Indeed, rank in the income distribution influences life satisfaction. As a society becomes richer, the average rank does not change and thus average life-satisfaction remains stable despite income growth. The relative income hypothesis cannot by itself explain why a permanent increase in an individual’s income has a transitory effect on his/her well-being, as relative standing would increase. However, the increase in relative standing can be offset by change in the reference group: with this increase, the new peers serve as a reference point, and the previous peers lose salience.

On material goods

Second, individuals adapt to material goods, and these goods yield little joy for most individuals. Thus, increases in income, which are expected to raise well-being by raising consumption opportunities, may in fact have minor lasting effect because consumption of material goods has little effect on well-being above a certain level of consumption or because of hedonic adaptation. This has been questioned on the grounds that there is no income threshold at which SWB diverged. Instead, higher incomes are associated with both feeling better moment-to-moment and being more satisfied with life overall. While there may be some point beyond which money loses its power to improve well-being, the current view is that the threshold may be higher than previously thought .

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Income changes

We further analysed how relative income changed during 2005-2012. We classified relative income/expenditure into three intervals: 0-25%, >25-50% and above >50% in both 2005 and 2012. The cross-tabulation unravels sharp changes. Consider the first interval with lowest relative income, 0-25%, in 2005. About 40% remained in this interval, while about the same proportion experienced a sharp increase in relative income (by moving to the interval, >25-50%), and above a fifth a substantial increase (by moving into the interval, >50%). The next interval with higher relative income, (>25-50%), revealed a different pattern. While about 40% remained in this interval, more than a third ascended into the highest relative income interval, >50%, implying substantial narrowing of the income/expenditure disparity. However, a distressing feature was that well over one fourth experienced a marked increase of this disparity or lower relative income (i.e., by moving into the interval 0-25%). In the third interval, >50%, about 51 % remained in it, while about one third experienced a marked reduction in relative income (by moving into the lower interval, >25-50%) and a considerably lower proportion (over 16%) registered a sharp reduction (by moving into the highest relative income interval, 0-25%).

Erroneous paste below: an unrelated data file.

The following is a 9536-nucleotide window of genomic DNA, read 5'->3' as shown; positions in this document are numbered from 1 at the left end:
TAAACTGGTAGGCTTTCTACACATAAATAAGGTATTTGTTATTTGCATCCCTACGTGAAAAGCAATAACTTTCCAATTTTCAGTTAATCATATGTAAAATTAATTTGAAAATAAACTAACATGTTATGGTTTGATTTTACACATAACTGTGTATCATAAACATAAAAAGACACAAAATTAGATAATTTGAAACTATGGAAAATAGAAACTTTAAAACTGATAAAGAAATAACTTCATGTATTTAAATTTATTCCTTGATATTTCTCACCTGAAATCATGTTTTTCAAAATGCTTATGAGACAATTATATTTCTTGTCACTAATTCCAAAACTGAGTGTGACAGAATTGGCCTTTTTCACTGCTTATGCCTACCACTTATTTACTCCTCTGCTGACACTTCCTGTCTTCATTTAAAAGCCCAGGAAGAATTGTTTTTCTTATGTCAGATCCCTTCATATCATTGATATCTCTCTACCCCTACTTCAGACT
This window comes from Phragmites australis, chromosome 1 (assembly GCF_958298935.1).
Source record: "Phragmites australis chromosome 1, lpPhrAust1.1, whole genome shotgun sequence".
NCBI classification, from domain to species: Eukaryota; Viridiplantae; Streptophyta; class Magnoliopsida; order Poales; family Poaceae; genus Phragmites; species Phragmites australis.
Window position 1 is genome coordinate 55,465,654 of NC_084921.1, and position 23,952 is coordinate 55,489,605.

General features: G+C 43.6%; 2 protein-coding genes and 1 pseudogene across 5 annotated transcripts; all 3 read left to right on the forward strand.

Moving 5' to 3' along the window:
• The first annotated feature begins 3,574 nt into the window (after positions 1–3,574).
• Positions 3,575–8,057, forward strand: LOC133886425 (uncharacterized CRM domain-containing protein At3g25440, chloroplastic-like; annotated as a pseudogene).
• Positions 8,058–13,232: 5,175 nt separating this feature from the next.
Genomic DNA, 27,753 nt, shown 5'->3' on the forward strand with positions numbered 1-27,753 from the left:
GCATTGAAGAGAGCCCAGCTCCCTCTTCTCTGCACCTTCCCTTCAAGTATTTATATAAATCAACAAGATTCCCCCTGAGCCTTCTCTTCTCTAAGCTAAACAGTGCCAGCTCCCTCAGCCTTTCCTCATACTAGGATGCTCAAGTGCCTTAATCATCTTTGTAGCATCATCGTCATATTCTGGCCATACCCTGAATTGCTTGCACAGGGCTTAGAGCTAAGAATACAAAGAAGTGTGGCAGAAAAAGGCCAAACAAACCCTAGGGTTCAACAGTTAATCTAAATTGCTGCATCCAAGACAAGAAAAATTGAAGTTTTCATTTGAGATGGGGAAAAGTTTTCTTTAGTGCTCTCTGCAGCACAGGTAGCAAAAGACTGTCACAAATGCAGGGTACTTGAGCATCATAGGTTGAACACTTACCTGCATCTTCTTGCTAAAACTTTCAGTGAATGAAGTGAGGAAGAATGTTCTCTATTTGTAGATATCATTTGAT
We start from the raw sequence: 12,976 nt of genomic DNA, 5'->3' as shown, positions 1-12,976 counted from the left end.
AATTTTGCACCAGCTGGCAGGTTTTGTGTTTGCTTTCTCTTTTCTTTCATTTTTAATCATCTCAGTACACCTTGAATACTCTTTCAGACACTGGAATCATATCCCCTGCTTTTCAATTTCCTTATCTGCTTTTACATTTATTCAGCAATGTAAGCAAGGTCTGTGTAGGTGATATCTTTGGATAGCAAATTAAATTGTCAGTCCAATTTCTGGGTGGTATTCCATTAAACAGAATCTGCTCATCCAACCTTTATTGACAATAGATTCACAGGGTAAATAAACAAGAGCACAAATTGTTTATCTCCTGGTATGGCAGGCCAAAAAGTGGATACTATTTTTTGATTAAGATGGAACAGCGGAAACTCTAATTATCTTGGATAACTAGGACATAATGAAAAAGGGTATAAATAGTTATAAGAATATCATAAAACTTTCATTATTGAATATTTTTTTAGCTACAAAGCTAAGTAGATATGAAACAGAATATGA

Going forward

So, to recapitulate, the lower the relative income, the lower is SWB. What our analysis shows is that a large majority of those with lowest relative income experienced substantially higher relative incomes; also, a large majority of those in the next higher range (>25-50%) recorded significantly higher relative incomes; and, nearly half of those in the highest range of relative income (>50%) recorded lower relative incomes in 2012. During a period of steady growth of per capita income (just under 6% annually), the benefits in terms of higher relative income accrued largely to those in the lower intervals.

In sum, the important policy lesson is that, instead of relentless pursuit of income growth, more attention must be given to a strategy of shared growth through remunerative employment in order to enhance well-being.

Varsha S. Kulkarni is affiliated to Harvard University, Cambridge, MA, U.S. Raghav Gaiha is Research Affiliate, Population Aging Research Centre, University of Pennsylvania, Philadelphia, U.S., and (Hon.) Professorial Research Fellow, Global Development Institute, University of Manchester, Manchester, England